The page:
A few weeks after my daughter was diagnosed with diabetes she attended a disco. Shell-shocked by the realisation that Type 1 diabetes was not at all what we had thought it was, I was terrified. I had visions of her collapsed in the toilets in a coma caused by low blood sugar, with no-one missing her in the mayhem of 200 sweaty children. My son was in the younger children’s disco and I had to collect him, but I didn’t want to leave my daughter in the queue alone. She was new to this too, and had no idea what to do if something went wrong. The person in charge didn’t get it, and wouldn’t let me take her in. All she saw was an excited girl looking perfectly healthy, and a paranoid mother who she thought was over-reacting. She knew about diabetes and it wasn’t that big a deal.
I was judged that day, and so was my child. And I soon realised that the judgement and perceptions of others is an enormous part of learning to live with diabetes. It’s understandable really, and I think it’s a twofold influence that causes people to make assumptions based on gut, rather than knowledge.
Why people judge
Firstly, the media. How many times are we told that we shouldn’t believe all we read in the newspapers? And yet we do, because it feels comfortable. We’re told it so many times, it must be true, right? No smoke without fire. And that’s the second influence; our own need for reassurance and security convinces us of what to believe. Our desire for self-preservation, and the safety of those we love causes us to make a judgement which is often false.
I’m grateful to diabetes in no way but one. The one lesson it has taught me is never to judge. Because I was a judger just like so many others. And my game has changed. Before, I would have judged people I didn’t know, just to feel better about my own chances.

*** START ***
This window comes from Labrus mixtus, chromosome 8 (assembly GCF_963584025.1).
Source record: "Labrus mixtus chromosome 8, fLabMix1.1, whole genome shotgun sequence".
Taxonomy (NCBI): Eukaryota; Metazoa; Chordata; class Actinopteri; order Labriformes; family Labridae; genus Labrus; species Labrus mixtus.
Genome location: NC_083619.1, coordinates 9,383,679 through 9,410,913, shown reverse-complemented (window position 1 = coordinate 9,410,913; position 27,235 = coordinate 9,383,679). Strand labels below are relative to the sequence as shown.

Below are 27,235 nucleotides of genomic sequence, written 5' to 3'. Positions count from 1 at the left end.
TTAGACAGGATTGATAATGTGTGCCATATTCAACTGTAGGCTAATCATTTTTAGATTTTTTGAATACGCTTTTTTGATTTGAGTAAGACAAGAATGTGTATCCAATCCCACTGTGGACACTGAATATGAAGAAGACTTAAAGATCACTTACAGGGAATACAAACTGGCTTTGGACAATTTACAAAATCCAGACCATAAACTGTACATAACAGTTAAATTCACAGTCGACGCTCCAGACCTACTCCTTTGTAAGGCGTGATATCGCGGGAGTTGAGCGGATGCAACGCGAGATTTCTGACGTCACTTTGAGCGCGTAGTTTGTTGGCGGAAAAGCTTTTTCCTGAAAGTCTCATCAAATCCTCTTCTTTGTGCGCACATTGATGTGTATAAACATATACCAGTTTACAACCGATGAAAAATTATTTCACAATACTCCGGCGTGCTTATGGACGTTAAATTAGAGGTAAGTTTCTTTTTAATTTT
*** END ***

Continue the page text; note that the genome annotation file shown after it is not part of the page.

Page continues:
That young boy who crashed his car before Christmas and died? Probably speeding, maybe had one too many, music was too loud, checking his texts as he drove into a parked van. It could never happen to me or mine, because we’re smart and sensible. But, what if his foot slipped on the pedal, on a wet night; maybe he was blinded by someone with a beam coming the other way; possibly he was newly qualified, nervous, and made a mistake; perhaps he had a sudden brain bleed out of nowhere, like my friend two years ago. Things happen.
The child who can’t be moved if he has an allergic reaction to food, in case he goes into respiratory arrest. Must be a really severe case, practically unheard of, could never happen to me. His parents are probably just neurotic. Or, he could be one of the growing number of people affected by severe food allergies, for reasons as yet unknown. His parents must be beside themselves with fear every day, and sadness that their boy is burdened with such complications while his friends are carefree.
The friend who has a serious medical issue in every single one of her children. Must be something in their genes, could never happen to us, we’re just ordinary people with nothing of significance in our family history. Except it did.
The picture above is not a stock photo. It’s a note fixed with superglue to a friend’s car windscreen. She had parked in a disabled parking bay, for a day at the beach. Her family look completely normal. And they are. Apart from the Ehlers Danlos syndrome and Scoliosis that affects their mobility, and the PoTS and Pectus Excavatum that interferes with their blood pressure, breathing, and cardiac function. They are also dealing with Type 1 diabetes, and several food allergies, which means a lot of baggage, wherever they go. They have their blue badge for a reason. But on that sunny day, someone chose to judge, rather than to wonder.